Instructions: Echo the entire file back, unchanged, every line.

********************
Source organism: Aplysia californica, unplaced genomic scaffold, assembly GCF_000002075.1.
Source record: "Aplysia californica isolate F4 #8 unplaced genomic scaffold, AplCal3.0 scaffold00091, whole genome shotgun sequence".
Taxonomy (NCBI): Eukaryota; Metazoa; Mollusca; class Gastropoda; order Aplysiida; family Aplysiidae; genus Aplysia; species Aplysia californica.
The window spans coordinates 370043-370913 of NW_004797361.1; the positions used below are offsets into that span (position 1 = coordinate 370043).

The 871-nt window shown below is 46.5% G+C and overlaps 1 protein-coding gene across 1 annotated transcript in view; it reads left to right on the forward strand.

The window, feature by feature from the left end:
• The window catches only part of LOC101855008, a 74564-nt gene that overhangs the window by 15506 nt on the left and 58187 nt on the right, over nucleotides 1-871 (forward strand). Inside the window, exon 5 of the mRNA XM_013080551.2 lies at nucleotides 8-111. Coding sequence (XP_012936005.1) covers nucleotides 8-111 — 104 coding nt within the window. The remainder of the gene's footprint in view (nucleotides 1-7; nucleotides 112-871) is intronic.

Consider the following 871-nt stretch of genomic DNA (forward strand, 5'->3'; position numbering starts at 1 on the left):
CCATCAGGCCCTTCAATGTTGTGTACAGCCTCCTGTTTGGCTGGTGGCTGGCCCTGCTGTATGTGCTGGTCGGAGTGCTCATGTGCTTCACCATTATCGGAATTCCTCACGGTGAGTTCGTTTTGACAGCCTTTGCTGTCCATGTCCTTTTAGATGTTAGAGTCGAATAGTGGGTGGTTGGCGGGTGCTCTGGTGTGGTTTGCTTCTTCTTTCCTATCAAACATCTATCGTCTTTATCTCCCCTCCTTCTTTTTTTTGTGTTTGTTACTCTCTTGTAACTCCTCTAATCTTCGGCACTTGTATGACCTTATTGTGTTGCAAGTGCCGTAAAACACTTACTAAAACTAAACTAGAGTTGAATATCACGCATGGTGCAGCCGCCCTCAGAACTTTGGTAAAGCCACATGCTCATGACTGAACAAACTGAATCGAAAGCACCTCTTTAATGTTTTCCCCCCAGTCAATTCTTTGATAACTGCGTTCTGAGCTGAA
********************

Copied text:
Source organism: Aplysia californica, unplaced genomic scaffold, assembly GCF_000002075.1.
Source record: "Aplysia californica isolate F4 #8 unplaced genomic scaffold, AplCal3.0 scaffold00091, whole genome shotgun sequence".
Taxonomy (NCBI): Eukaryota; Metazoa; Mollusca; class Gastropoda; order Aplysiida; family Aplysiidae; genus Aplysia; species Aplysia californica.
The window spans coordinates 370043-370913 of NW_004797361.1; the positions used below are offsets into that span (position 1 = coordinate 370043).

The 871-nt window shown below is 46.5% G+C and overlaps 1 protein-coding gene across 1 annotated transcript in view; it reads left to right on the forward strand.

The window, feature by feature from the left end:
• The window catches only part of LOC101855008, a 74564-nt gene that overhangs the window by 15506 nt on the left and 58187 nt on the right, over nucleotides 1-871 (forward strand). Inside the window, exon 5 of the mRNA XM_013080551.2 lies at nucleotides 8-111. Coding sequence (XP_012936005.1) covers nucleotides 8-111 — 104 coding nt within the window. The remainder of the gene's footprint in view (nucleotides 1-7; nucleotides 112-871) is intronic.

Consider the following 871-nt stretch of genomic DNA (forward strand, 5'->3'; position numbering starts at 1 on the left):
CCATCAGGCCCTTCAATGTTGTGTACAGCCTCCTGTTTGGCTGGTGGCTGGCCCTGCTGTATGTGCTGGTCGGAGTGCTCATGTGCTTCACCATTATCGGAATTCCTCACGGTGAGTTCGTTTTGACAGCCTTTGCTGTCCATGTCCTTTTAGATGTTAGAGTCGAATAGTGGGTGGTTGGCGGGTGCTCTGGTGTGGTTTGCTTCTTCTTTCCTATCAAACATCTATCGTCTTTATCTCCCCTCCTTCTTTTTTTTGTGTTTGTTACTCTCTTGTAACTCCTCTAATCTTCGGCACTTGTATGACCTTATTGTGTTGCAAGTGCCGTAAAACACTTACTAAAACTAAACTAGAGTTGAATATCACGCATGGTGCAGCCGCCCTCAGAACTTTGGTAAAGCCACATGCTCATGACTGAACAAACTGAATCGAAAGCACCTCTTTAATGTTTTCCCCCCAGTCAATTCTTTGATAACTGCGTTCTGAGCTGAA